How to suck up all that oil
June 14, 2010 at 7:47 PM ET
BP has fast-tracked a plan to collect all the oil leaking out of its deep-sea well in the Gulf of Mexico by the end of the month - but this new plan isn't risk-free. Last week, the oil company said it needed until mid-July to have all the ships and plumbing set up to deal with the daily flow of as much as 50,000 barrels of oil, gushing up from a broken well 5,000 feet beneath the surface of the Gulf. In response to orders from the Obama administration, BP came up with a way to shave two weeks off that schedule - basically by hooking up the plumbing to the spigots that are available now instead of taking the time to switch the pipes around. Eventually, BP and its industrial partners will still have to do that extra pipe-switching. But in the short run, the revised plan should take care of all the oil and gas, assuming it works anywhere close to advertised. BP's chief operating officer, Doug Suttles, laid out the details in a letter to the Coast Guard
dated Sunday, but here's the breakdown in simple terms:
- 1. Discoverer Enterprise, steady as she goes: The current system brings up about 15,000 barrels of oil to the Discoverer Enterprise drillship for processing, through a cap assembly that was installed over the sawed-off top of the well's blowout preventer earlier this month. That capture capability can be boosted to 18,000 barrels, but under the current system, the rest of the oil has to spew through the cap's ports into the Gulf.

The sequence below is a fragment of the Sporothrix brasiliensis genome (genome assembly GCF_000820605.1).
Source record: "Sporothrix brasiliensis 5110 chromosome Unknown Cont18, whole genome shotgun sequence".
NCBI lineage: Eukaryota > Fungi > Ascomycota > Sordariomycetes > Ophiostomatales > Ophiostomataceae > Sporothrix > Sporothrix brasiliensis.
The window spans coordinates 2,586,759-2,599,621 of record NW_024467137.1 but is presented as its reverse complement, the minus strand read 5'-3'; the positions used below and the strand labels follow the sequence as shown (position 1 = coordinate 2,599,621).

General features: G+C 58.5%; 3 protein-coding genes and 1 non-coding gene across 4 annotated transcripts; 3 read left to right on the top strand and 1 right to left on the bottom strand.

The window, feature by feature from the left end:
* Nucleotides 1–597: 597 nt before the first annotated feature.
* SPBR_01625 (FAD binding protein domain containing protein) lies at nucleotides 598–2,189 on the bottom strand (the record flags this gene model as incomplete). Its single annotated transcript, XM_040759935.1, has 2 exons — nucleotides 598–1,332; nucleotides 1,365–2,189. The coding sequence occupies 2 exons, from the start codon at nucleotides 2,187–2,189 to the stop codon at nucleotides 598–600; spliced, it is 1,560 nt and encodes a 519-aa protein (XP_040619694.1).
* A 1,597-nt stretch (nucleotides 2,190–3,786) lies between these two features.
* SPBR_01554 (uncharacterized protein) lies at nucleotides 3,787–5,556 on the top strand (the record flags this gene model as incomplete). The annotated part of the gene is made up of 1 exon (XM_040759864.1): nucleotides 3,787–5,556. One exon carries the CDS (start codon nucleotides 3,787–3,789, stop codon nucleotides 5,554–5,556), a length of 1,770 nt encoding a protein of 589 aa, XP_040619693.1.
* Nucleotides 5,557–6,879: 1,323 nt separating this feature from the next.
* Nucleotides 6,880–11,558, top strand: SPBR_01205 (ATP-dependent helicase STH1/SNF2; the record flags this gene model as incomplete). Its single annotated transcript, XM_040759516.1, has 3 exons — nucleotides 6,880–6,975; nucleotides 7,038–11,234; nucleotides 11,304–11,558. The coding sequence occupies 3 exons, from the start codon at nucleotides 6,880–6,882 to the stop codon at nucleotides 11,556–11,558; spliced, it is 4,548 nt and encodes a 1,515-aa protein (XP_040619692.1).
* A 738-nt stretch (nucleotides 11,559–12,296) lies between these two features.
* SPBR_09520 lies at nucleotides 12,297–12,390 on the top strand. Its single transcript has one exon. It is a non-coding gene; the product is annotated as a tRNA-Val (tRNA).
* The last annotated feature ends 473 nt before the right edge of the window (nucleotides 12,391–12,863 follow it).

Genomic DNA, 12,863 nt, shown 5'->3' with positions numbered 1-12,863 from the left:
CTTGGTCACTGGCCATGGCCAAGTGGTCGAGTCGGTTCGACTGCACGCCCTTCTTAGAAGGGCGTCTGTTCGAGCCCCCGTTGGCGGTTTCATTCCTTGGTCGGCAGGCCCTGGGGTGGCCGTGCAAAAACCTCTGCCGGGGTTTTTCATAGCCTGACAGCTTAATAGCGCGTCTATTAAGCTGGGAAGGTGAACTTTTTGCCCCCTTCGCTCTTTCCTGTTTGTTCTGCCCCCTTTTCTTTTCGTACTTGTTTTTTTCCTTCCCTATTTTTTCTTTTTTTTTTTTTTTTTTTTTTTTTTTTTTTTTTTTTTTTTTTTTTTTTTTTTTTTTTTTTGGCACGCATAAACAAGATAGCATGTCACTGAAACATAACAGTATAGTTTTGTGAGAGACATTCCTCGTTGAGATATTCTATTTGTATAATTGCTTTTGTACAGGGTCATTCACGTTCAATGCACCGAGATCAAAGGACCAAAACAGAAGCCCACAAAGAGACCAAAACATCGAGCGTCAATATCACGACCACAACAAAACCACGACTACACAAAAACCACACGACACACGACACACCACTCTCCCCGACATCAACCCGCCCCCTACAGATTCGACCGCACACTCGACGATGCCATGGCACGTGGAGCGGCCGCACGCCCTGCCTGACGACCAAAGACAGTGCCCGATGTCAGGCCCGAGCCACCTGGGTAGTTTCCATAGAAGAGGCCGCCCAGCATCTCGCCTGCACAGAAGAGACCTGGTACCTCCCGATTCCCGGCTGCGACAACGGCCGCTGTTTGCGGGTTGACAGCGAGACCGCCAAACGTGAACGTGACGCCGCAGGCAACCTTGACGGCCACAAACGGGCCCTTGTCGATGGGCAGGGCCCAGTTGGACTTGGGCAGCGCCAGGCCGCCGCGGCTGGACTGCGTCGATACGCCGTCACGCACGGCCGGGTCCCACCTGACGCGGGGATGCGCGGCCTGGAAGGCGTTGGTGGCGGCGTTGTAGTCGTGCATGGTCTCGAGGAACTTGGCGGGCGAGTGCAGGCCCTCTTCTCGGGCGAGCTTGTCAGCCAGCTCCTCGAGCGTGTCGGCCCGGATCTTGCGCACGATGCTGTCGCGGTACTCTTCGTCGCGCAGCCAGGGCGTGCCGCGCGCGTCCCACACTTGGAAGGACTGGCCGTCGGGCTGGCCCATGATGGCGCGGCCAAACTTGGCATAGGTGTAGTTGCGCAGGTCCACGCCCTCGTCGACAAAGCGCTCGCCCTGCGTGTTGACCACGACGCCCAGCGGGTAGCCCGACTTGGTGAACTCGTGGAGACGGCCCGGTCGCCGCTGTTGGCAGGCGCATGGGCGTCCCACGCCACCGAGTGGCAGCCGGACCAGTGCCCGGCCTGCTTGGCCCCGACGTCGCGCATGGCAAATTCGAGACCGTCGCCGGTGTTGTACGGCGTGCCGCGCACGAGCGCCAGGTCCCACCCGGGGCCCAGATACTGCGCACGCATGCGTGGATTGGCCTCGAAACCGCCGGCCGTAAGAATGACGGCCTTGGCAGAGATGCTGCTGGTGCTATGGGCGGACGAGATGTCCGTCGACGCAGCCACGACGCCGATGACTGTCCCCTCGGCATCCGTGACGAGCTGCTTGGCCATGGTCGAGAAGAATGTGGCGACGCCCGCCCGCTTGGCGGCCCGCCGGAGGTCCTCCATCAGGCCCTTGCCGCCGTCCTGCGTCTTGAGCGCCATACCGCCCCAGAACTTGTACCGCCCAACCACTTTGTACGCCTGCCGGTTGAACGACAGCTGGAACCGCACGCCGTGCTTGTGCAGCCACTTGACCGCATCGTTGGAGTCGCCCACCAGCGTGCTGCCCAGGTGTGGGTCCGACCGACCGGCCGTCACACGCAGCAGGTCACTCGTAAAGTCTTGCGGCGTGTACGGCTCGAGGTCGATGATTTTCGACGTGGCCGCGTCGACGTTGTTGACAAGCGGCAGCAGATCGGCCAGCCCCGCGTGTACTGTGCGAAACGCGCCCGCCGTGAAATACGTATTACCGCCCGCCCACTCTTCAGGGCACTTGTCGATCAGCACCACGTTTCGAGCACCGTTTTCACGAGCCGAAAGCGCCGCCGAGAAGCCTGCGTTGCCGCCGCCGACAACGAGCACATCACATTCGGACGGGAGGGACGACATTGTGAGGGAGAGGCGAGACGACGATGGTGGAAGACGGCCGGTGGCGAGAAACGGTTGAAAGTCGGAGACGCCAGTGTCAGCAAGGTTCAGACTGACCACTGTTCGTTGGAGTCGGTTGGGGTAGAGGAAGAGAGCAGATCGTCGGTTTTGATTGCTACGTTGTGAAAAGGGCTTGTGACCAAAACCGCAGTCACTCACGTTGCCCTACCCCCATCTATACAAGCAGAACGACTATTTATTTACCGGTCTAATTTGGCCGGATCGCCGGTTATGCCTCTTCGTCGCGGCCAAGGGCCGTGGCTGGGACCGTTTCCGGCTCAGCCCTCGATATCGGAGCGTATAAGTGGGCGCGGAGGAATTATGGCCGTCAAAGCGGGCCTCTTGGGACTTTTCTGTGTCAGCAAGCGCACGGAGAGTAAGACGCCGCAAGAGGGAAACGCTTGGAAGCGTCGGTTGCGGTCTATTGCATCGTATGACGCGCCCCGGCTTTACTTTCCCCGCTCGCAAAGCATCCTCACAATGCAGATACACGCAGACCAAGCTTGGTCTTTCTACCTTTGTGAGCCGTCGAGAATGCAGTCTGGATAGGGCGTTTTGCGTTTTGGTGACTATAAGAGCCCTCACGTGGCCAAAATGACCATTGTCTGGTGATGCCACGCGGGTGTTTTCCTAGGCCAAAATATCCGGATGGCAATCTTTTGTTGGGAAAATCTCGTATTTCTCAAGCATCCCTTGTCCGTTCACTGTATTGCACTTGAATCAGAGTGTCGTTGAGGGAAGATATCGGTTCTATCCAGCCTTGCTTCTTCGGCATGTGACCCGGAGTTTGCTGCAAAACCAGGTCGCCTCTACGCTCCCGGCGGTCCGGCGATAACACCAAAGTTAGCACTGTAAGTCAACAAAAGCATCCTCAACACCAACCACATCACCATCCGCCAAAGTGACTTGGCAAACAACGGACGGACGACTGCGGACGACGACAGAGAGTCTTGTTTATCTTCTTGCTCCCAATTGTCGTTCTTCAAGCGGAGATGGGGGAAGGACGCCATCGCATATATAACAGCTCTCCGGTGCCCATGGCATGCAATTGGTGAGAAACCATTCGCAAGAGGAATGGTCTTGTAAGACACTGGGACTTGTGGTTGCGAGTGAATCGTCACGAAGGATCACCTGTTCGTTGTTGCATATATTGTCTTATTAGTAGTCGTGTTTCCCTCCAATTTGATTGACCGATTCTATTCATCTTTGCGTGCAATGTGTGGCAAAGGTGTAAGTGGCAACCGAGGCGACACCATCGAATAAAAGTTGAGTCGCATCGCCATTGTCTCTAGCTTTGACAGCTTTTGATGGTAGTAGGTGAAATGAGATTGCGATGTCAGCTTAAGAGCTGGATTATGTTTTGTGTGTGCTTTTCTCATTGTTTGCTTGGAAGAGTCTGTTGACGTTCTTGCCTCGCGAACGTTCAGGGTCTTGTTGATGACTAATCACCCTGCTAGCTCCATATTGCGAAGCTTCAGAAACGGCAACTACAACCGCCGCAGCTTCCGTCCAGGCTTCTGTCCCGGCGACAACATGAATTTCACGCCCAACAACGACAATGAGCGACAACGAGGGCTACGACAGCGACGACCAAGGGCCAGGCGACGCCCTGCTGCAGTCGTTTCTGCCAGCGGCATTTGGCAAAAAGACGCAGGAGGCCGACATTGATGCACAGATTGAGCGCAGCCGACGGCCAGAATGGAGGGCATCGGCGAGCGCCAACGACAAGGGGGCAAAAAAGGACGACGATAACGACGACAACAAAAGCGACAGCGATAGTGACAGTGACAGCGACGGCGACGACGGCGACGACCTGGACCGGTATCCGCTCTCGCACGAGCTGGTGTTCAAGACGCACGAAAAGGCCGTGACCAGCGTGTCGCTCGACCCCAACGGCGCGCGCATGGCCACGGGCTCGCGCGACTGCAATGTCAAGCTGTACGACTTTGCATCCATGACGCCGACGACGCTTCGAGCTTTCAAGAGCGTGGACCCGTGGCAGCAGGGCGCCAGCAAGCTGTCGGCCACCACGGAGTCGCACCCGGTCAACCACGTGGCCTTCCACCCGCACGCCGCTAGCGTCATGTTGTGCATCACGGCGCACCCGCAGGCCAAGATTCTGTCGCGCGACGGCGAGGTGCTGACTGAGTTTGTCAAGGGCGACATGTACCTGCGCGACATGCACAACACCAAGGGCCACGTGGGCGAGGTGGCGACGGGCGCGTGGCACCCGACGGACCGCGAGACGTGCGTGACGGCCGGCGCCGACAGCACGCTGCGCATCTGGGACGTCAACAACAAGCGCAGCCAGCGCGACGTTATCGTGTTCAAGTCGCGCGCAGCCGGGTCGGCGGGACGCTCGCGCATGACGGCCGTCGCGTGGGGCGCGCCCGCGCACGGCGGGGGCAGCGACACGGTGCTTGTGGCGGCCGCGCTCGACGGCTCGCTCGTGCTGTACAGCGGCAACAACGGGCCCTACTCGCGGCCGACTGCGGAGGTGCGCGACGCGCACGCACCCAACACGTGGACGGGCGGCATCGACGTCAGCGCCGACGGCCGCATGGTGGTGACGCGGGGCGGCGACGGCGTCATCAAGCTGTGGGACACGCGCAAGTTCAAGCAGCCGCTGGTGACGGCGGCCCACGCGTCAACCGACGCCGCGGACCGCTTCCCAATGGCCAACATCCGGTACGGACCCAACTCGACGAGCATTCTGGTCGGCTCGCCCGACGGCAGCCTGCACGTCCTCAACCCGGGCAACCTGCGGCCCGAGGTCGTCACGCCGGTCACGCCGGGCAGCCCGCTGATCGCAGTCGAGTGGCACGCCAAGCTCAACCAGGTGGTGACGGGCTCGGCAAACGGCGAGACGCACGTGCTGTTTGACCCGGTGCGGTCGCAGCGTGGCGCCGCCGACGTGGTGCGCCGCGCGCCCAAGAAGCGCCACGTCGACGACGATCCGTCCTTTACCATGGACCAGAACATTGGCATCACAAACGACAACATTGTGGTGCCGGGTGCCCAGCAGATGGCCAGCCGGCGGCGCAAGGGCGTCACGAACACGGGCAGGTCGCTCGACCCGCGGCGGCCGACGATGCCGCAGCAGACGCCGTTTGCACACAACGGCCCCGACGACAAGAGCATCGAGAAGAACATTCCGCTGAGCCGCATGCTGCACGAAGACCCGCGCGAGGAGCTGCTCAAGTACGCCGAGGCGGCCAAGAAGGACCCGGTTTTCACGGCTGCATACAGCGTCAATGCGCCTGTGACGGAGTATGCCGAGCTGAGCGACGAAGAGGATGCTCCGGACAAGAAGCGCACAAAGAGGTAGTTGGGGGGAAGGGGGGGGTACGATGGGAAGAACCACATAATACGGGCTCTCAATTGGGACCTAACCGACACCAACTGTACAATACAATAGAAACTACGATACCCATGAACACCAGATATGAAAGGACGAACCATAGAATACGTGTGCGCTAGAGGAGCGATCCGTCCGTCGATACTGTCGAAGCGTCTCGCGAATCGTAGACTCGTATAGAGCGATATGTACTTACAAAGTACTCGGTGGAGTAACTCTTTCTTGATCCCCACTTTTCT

- 2. Q4000, for the burn: Another rig, known as the Q4000, was used last month in BP's unsuccessful "top-kill" attempt to close off the well. Now one of the two lines that was used in the top-kill try has been converted to reverse the flow. The collection system leading to the Q4000 could bring up another 5,000 to 10,000 barrels a day, starting as early as Tuesday. But there's no equipment onboard that rig to process and store that oil. Instead, the oil will have to be burned off, using an "environmentally friendly" piece of equipment known as the EverGreen Burner. Some question whether this arrangement is all that environmentally friendly. Clean or not, the burner might have to be used for the next month.
- 3. Pulling a switch with two heavy-hitters: Last week's plan called for setting up another Q4000-type system by the end of the month, which would have accommodated another 10,000 barrels a day. The revised plan goes with a more ambitious operation to handle an additional 20,000 to 25,000 barrels a day. BP has just arranged to have two oil-processing ships sail to the oil-leak site. Either the Helix Producer I or the Toisa Pisces will be hooked up to the other line that was used during the top-kill operation. BP will go with whichever ship is ready first. These three simultaneous operations - the Deepwater Horizon, the Q4000 and one of the two heavy-hitter ships - should be able to handle up to 53,000 barrels of oil a day.
- 4. Make the system more solid: Between the end of June and the middle of July, BP will fine-tune the system to make it more hurricane-proof. The company will also send down a new type of cap that will be sealed more securely on the top of the blowout preventer, with two attachments for riser lines. By mid-July, both of the heavy-hitting processing ships should be ready for service.
- 5. Shift the plumbing: In the latter part of July, the line leading to the Q4000 will be switched over to the other big ship, which brings two big benefits. First, BP will no longer have to burn off hundreds of thousands of gallons of oil every day. Also, the daily processing capability using those two ships alone will balloon to between 40,000 and 50,000 barrels. The Discoverer Enterprise can still take care of 10,000 to 15,000 barrels a day, sucking up oil from the new, improved cap on the blowout preventer. Yet another ship, the Discoverer Clear Leader, can handle another 10,000 to 15,000 barrels flowing through a second line leading from the cap on the blowout preventer. The four simultaneous operations will have a daily capture capacity of 60,000 to 80,000 barrels - far more than the current worst-case estimates for flow from the oil leak.